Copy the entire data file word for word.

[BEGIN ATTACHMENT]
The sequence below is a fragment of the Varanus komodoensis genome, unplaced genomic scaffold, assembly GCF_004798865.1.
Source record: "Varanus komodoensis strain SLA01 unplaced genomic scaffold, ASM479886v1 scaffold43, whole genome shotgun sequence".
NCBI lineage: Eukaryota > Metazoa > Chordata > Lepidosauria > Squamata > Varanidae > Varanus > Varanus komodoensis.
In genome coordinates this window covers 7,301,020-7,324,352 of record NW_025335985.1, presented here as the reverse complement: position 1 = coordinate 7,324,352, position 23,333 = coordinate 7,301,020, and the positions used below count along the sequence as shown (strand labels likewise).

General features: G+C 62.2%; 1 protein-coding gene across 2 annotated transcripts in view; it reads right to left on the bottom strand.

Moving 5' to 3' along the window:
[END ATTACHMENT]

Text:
The sequence below is a fragment of the Varanus komodoensis genome, unplaced genomic scaffold, assembly GCF_004798865.1.
Source record: "Varanus komodoensis strain SLA01 unplaced genomic scaffold, ASM479886v1 scaffold43, whole genome shotgun sequence".
NCBI lineage: Eukaryota > Metazoa > Chordata > Lepidosauria > Squamata > Varanidae > Varanus > Varanus komodoensis.
In genome coordinates this window covers 7,301,020-7,324,352 of record NW_025335985.1, presented here as the reverse complement: position 1 = coordinate 7,324,352, position 23,333 = coordinate 7,301,020, and the positions used below count along the sequence as shown (strand labels likewise).

General features: G+C 62.2%; 1 protein-coding gene across 2 annotated transcripts in view; it reads right to left on the bottom strand.

Moving 5' to 3' along the window: